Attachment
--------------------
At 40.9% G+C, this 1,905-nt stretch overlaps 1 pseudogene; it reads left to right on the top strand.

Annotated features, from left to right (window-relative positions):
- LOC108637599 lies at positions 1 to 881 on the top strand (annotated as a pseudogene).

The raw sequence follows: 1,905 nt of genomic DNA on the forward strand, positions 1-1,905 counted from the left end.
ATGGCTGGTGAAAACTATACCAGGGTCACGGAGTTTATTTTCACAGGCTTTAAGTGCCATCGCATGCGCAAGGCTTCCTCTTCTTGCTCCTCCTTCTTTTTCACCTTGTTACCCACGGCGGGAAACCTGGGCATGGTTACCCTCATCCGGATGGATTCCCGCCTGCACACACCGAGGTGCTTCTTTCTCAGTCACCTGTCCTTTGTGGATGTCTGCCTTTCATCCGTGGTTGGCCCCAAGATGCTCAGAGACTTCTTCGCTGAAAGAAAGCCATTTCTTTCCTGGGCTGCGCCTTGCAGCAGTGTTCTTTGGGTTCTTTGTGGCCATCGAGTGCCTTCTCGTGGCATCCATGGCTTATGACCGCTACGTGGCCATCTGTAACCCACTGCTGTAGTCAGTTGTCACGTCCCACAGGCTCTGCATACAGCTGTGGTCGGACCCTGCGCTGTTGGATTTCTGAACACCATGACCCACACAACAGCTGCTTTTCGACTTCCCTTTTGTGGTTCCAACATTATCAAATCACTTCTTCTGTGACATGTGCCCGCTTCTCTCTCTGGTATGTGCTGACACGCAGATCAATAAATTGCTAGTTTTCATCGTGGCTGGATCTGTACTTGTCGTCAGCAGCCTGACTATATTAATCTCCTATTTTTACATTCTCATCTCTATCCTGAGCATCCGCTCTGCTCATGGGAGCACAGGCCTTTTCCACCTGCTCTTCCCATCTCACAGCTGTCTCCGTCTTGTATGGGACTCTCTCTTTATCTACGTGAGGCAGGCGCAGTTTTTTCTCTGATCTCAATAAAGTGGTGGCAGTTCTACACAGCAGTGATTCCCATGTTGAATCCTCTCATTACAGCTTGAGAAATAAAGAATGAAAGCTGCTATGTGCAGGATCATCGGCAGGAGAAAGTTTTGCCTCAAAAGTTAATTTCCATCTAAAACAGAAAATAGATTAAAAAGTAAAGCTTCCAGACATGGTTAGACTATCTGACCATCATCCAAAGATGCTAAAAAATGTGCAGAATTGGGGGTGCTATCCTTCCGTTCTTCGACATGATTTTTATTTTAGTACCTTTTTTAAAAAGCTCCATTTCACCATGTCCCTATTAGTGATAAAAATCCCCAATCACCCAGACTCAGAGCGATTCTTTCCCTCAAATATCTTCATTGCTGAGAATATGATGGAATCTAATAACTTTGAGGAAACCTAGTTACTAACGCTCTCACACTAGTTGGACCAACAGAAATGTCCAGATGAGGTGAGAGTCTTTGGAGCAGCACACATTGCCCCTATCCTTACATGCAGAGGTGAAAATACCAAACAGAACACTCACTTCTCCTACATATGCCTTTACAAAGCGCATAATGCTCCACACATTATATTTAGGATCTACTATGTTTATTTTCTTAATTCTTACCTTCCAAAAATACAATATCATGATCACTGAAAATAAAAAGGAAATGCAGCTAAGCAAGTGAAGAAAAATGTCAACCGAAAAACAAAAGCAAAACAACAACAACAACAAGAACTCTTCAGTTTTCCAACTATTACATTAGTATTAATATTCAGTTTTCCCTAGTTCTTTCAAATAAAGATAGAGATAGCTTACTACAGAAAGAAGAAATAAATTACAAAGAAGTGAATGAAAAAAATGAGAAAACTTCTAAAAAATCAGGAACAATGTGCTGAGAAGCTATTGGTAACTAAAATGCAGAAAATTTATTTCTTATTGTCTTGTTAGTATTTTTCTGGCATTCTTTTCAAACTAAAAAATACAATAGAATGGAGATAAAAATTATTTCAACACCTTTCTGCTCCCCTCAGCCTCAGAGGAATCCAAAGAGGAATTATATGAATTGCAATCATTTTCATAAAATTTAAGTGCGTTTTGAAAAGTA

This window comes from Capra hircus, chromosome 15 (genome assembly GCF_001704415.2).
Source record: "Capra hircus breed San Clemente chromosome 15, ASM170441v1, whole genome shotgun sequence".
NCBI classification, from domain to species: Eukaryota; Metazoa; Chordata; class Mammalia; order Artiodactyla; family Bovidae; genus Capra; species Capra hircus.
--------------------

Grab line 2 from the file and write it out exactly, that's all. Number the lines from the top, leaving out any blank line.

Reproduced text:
Annotated features, from left to right (window-relative positions):